Indonesia Declares Gorilla Warfare on Monkey Gang

It may not exactly be Planet of the Apes, but Indonesian officials have launched an all-out assault on a group of aggressive monkeys responsible for a rash of attacks and vandalism on the island of Java. The perpetrators--long-tailed macaques native to the island--have become increasingly hostile in recent months, carrying out a string of violent attacks against children and older people and opportunistically nicking food and other goods from unsuspecting residents.

According to Reuters, the gang of monkeys are aggressive, focused on food and targeted against normal human norms. Local Javanese officials have set up an elite monkey task force consisting of police officers, soldiers, villagers and hunters to combat the onslaught. Newsweek magazine estimates the monkey invasion will be supplemented by more than one hundred officers and police personel. In the past two months, local monkeys have attacked a number of seniors living in ramshackle, temporary housing, and at least one child, a teen-ager. Indonesian officials say they will focus on trapping the macaques, if possible. But the elite monkey-fighting team will shoot monkeys down if they are caught red handed in an attack.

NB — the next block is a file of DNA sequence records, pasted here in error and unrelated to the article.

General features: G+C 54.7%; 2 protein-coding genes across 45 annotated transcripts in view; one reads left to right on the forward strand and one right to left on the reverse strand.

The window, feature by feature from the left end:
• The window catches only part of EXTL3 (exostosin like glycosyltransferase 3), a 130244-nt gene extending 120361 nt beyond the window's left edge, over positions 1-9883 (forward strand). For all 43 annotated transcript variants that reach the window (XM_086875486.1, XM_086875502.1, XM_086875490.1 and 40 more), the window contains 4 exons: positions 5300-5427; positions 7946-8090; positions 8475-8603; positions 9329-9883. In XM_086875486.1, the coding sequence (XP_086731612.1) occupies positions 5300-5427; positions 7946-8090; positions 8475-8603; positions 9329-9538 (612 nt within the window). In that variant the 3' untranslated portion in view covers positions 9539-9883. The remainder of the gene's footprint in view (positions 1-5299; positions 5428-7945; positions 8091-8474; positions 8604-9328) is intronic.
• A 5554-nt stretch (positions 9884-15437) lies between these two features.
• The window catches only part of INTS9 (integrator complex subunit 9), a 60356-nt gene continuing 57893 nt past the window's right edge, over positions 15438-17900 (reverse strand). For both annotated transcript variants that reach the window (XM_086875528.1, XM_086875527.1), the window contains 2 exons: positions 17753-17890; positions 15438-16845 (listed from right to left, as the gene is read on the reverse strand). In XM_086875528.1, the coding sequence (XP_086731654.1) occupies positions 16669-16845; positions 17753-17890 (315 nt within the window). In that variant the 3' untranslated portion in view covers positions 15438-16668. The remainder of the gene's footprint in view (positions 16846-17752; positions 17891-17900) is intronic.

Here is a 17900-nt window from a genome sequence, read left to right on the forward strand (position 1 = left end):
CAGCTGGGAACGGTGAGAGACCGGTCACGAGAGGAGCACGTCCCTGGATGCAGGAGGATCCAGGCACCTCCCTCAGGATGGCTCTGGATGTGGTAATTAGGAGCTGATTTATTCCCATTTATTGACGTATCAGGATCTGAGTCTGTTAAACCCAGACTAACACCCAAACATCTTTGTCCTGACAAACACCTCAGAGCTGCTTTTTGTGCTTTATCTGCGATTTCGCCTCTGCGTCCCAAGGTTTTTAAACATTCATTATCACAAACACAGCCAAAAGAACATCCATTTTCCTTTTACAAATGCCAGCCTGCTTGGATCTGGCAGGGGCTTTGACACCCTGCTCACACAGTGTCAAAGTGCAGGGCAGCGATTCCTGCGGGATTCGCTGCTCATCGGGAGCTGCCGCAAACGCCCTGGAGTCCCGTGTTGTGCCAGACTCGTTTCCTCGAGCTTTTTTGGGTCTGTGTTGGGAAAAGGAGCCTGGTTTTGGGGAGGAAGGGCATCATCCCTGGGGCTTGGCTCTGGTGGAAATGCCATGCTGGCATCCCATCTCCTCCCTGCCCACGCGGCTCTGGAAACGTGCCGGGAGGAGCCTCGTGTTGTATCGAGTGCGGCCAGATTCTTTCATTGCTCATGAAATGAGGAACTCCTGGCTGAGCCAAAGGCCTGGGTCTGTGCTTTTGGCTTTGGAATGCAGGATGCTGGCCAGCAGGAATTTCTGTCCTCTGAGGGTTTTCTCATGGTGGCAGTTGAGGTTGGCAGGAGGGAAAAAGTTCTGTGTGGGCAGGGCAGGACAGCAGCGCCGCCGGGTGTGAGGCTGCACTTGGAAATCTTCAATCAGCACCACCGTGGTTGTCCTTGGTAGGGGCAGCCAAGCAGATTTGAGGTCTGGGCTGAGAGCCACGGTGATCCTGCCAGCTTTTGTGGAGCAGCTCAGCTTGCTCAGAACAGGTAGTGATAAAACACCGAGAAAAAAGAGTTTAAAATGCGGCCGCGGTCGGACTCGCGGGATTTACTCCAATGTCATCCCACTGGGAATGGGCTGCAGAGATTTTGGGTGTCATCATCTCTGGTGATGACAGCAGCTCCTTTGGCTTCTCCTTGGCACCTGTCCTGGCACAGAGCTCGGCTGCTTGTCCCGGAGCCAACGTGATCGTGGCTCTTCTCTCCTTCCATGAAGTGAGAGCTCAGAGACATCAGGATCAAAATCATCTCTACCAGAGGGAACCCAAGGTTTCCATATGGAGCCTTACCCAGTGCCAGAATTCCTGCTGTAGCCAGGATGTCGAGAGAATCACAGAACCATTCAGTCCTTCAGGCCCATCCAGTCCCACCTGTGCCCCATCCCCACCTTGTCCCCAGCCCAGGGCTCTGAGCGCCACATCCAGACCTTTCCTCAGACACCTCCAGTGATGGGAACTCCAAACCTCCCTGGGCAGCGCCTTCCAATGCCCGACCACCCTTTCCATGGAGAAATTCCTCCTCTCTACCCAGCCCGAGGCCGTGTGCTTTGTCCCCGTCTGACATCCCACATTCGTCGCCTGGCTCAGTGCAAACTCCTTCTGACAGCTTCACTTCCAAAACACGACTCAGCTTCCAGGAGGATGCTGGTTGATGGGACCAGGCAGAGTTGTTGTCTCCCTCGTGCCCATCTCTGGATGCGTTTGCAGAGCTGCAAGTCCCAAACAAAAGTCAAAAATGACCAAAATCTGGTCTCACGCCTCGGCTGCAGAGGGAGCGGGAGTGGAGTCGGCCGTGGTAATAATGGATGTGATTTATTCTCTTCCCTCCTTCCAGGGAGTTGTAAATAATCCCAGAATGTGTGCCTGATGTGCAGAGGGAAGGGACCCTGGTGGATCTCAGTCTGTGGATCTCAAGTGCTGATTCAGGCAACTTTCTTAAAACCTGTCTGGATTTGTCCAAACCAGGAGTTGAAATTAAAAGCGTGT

Among the recent attacks:

An 80-year-old man was set upon when he headed outside to relieve himself. Monkeys tore the flesh on his leg, according to Newsweek.

An 82-year-old grandfather required 42 stitches after being swooped upon after using a stick to stop chickens from congregating around his coop.

Animal rights groups like Indonesia's Animal Rescue say the situation is man-made and a result of loss of food and territory for the macaques. Macaques live comfortably in pine and teak forest, which they have been chased out of thanks to commercial forestry. The loss of habitat and food, activists say, has led to the stand-off in Java. Even so, IAR spokesman Robithotul Huta concedes traditional measures to scare macaques away, including fireworks, slingshots and other shocks are only temporary. "But monkeys are intelligent," Huta told the UK's Sun. "If the people have used a slingshot, tomorrow they have to use something else."

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